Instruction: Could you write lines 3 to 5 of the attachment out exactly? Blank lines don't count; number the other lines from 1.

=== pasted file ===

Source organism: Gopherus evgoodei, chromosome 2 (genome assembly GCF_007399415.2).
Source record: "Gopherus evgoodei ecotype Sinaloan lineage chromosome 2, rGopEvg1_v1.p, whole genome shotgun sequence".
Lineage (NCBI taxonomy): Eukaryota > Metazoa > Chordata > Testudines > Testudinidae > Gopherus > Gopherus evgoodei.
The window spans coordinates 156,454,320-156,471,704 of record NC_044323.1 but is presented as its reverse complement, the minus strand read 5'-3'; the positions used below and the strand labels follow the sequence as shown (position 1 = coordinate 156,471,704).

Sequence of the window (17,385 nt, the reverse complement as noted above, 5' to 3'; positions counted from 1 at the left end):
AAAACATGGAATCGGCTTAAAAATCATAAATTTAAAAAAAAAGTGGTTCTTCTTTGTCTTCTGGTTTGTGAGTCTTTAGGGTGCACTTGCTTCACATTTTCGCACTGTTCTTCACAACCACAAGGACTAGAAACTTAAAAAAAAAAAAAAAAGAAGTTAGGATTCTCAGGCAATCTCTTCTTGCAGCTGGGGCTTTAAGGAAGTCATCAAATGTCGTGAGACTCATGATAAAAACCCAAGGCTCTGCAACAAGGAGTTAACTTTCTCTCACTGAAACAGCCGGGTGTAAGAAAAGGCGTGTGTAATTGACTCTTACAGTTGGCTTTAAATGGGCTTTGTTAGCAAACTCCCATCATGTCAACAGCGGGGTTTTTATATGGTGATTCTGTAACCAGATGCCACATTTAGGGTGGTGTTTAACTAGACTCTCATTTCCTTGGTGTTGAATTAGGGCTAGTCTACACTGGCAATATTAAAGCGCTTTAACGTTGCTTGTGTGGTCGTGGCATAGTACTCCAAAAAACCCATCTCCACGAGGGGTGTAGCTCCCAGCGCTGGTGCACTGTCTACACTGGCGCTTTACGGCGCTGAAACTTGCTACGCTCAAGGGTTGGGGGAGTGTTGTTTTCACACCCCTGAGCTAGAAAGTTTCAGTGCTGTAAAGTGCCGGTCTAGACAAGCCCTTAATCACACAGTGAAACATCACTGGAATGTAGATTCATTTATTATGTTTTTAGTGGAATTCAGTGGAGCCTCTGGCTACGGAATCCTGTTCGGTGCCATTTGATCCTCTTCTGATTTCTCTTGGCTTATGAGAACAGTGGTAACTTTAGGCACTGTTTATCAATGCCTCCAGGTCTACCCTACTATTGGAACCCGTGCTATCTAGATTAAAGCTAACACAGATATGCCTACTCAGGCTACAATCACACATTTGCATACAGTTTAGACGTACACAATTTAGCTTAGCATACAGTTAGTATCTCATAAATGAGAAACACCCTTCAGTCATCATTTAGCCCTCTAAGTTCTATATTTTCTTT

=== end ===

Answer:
Lineage (NCBI taxonomy): Eukaryota > Metazoa > Chordata > Testudines > Testudinidae > Gopherus > Gopherus evgoodei.
The window spans coordinates 156,454,320-156,471,704 of record NC_044323.1 but is presented as its reverse complement, the minus strand read 5'-3'; the positions used below and the strand labels follow the sequence as shown (position 1 = coordinate 156,471,704).

Sequence of the window (17,385 nt, the reverse complement as noted above, 5' to 3'; positions counted from 1 at the left end):